From 1976 she was also active with CERP, the European PR body. She initiated re-organisation of CERP and as president she went to CERP’s Berlin conference, to Boston for the World Conference and visited Canadian PR groups – all while running her own business.

Maggie was made an Honorary Member of AWPR in 1976, awarded the Stephen Tallents Medal in 1987 and received CERP Honorary status in 1989.

She edited ‘International Public Relations in Practice’ in 1991. She was also instrumental in the formation of the CIPR’s Greater London Group and the CIPR International group – where she remained active through to 2001.

Maggie had established PR Bulletin in 1970 and was involved with various subsequent Hollis publications ahead of PR Week’s appearance. Notes from that time show that she was battling against the concept that a woman could only handle female subjects – domestic, cooker, fashion and cosmetics. She was also concerned at the limited area PR was supposed to cover and her efforts with corporate, financial, industry, technical, internal and international programmes were, at the time, regarded as unusual.

She also noted that while there were a few women working with charities or retail organisations, in the 60’s she came across only one woman operating in the industrial/manufacturing area. However, from the 80’s onward women had moved into all areas, finance, local government, some aspects of national government, engineering, general industry, media IT etc. In fact, the point was reached both in the UK and the US that there were worries expressed that public relations was becoming dominated by women.

Another big change Maggie noted from late 70’s into the 80’s and beyond was the increased amount of international public relations operations – particularly the use of the UK by the US, South Pacific et al, as the appropriate route to the EU.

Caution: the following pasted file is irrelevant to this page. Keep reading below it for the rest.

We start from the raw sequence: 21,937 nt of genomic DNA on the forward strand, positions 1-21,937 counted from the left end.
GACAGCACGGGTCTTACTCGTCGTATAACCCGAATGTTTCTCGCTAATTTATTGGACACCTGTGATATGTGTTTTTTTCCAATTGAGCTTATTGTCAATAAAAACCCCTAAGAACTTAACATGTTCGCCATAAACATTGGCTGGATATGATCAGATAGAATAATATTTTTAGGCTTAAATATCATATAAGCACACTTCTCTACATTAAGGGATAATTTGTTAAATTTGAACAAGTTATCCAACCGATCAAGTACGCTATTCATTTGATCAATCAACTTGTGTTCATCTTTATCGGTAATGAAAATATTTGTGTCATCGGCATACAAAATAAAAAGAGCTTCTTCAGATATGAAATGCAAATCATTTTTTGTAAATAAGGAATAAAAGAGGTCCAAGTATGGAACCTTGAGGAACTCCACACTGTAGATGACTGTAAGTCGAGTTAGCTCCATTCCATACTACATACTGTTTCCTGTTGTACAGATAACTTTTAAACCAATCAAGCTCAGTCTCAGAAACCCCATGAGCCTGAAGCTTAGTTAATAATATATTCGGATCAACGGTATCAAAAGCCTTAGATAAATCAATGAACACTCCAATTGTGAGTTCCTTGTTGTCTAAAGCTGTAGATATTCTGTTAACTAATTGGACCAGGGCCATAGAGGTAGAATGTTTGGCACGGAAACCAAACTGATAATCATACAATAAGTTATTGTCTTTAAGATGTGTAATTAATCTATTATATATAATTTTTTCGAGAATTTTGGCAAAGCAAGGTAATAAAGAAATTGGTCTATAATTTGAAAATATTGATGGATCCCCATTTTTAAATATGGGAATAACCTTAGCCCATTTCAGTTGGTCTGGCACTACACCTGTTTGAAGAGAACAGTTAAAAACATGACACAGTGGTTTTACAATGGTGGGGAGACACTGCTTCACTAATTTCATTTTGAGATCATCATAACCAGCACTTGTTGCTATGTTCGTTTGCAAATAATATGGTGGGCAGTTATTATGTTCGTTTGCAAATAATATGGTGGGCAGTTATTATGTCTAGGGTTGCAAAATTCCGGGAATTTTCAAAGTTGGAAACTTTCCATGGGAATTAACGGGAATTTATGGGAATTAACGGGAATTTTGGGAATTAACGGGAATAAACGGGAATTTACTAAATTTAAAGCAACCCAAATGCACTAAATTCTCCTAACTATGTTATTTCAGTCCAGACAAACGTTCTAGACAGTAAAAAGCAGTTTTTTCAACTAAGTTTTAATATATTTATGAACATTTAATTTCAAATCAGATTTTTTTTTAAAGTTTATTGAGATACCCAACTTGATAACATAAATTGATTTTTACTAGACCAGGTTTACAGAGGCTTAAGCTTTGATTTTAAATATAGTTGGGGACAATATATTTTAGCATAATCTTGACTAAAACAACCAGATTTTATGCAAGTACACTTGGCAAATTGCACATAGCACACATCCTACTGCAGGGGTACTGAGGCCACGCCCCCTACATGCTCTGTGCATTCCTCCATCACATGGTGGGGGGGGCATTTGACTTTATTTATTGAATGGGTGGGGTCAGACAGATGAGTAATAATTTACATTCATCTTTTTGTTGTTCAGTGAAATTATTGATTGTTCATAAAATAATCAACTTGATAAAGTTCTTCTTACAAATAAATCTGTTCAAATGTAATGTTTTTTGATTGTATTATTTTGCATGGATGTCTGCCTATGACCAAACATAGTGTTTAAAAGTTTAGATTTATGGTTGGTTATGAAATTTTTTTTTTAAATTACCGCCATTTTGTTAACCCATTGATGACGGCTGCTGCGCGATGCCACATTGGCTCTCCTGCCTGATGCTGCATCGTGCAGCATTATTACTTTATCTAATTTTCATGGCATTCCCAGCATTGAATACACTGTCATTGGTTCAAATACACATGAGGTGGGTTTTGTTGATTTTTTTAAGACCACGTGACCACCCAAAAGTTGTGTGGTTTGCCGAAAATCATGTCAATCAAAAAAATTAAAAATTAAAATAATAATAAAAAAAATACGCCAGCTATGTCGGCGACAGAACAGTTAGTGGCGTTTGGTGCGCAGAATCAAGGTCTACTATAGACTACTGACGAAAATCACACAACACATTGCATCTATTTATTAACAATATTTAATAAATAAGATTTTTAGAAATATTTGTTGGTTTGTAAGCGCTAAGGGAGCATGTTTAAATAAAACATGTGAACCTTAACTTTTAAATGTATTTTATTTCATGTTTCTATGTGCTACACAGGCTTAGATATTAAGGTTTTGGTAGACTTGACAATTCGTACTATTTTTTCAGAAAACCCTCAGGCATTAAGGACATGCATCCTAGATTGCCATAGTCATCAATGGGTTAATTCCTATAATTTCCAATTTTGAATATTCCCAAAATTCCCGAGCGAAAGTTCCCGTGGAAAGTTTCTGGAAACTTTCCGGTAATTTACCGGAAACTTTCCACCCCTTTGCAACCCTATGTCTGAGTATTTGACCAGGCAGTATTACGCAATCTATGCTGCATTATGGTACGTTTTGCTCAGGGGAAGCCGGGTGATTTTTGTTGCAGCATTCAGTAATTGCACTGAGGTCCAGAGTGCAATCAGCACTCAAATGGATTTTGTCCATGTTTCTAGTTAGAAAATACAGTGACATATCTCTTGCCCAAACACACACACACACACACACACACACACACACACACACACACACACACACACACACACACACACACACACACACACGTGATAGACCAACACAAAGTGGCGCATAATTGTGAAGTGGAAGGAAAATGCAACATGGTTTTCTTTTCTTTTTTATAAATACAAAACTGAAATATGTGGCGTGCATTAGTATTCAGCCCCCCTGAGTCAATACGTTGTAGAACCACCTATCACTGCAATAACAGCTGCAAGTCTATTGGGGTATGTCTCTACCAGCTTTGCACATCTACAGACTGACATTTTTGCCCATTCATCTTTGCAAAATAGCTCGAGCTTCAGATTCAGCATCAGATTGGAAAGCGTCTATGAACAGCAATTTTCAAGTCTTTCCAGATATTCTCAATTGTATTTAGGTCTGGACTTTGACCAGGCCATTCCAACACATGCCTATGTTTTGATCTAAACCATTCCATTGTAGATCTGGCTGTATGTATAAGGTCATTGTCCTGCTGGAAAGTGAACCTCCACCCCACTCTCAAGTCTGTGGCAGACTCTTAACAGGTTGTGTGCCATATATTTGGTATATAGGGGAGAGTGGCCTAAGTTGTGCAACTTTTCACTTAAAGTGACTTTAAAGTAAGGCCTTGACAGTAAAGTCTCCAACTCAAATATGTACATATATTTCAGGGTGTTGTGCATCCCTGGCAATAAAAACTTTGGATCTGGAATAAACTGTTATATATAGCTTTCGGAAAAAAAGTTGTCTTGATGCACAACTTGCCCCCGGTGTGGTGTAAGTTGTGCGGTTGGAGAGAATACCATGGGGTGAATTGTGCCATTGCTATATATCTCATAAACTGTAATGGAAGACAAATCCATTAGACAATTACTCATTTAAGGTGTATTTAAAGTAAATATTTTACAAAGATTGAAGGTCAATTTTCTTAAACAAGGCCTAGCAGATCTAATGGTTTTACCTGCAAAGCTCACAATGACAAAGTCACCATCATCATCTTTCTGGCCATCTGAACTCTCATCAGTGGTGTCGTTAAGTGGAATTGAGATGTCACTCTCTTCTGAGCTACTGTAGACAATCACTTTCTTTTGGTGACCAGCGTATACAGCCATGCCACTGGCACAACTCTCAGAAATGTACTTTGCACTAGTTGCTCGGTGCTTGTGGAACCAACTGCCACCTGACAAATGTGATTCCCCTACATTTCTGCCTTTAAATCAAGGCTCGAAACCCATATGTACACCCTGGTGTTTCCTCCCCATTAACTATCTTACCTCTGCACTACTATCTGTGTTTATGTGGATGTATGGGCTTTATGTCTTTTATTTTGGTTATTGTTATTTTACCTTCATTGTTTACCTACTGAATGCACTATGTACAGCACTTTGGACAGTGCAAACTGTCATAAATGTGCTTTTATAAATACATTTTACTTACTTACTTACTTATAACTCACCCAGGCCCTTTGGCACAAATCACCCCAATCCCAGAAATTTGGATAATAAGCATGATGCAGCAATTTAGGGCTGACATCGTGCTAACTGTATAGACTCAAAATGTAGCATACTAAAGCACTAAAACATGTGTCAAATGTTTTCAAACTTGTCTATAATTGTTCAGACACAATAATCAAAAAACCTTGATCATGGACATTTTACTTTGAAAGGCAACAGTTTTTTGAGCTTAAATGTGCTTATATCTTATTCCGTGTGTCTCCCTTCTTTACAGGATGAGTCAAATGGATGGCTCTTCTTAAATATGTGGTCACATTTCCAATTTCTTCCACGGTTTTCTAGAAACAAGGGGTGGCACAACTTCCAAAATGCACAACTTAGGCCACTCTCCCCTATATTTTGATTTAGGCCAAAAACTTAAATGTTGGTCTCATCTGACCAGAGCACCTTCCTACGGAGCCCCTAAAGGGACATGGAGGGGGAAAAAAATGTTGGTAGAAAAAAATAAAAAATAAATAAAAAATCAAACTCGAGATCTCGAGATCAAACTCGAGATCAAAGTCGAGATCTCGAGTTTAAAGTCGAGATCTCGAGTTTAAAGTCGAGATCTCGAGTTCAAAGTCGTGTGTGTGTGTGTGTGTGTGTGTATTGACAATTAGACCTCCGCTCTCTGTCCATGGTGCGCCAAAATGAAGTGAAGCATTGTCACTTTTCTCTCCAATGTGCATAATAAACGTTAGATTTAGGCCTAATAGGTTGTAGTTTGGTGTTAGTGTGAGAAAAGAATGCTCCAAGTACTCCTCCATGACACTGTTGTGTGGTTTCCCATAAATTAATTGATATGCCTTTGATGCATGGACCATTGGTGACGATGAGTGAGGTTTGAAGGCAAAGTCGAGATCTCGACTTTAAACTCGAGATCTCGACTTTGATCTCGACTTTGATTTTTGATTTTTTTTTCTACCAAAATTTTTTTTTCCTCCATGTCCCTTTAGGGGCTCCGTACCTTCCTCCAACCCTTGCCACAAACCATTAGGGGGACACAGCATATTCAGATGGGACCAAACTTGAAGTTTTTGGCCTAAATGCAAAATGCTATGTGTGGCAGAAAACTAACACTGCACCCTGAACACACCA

Throughout her varied public relations career, Maggie strongly maintained that the female is the equal to the male in professional terms, and this belief she exemplified in her own work and in her participation in professional affairs. In 1969 she was chosen as one of the NUJ’s two delegates to the Women’s Trade Union Congress.

YearSpeakerJob / Position
2018Ricardo CarioniDeputy Chief of Mission at the Embassy of Nicaragua to the UK and Ireland
2017Robyn de VilliersCEO and Chairman of Burson-Marsteller, Africa
2016Lord BilimoriaFounder of Cobra Beer and the UK India Business Council
2015Bessie LeeCEO WPP China
2014Rob FlahertySenior Partner, CEO and President of Ketchum
2013Nemat ShafikDeputy Managing Director of the International Monetary Fund
2012Richard GizbertPresenter “Listening Post”, AI Jazeera
2011Rt Hon Lord (Tom) McNallyLiberal Democratic Leader, House of Lords
2010Shami ChakrabartiDirector, National Council for Civil Liberties
2009Sir Howard DaviesDirector, London School of Economics
2008Lord (David) PuttnamFilm-maker, leading Environmentalist
2007Baroness (Peta) BuscombeAdvertising Association
2006Des WilsonFounder, SHELTER
2005Mike HoganFormer Head of Media Relations, Shell International
2004Mike Granatt CBDirector General, Government Information Service
2003Sir Robert WorcesterFounder, MORI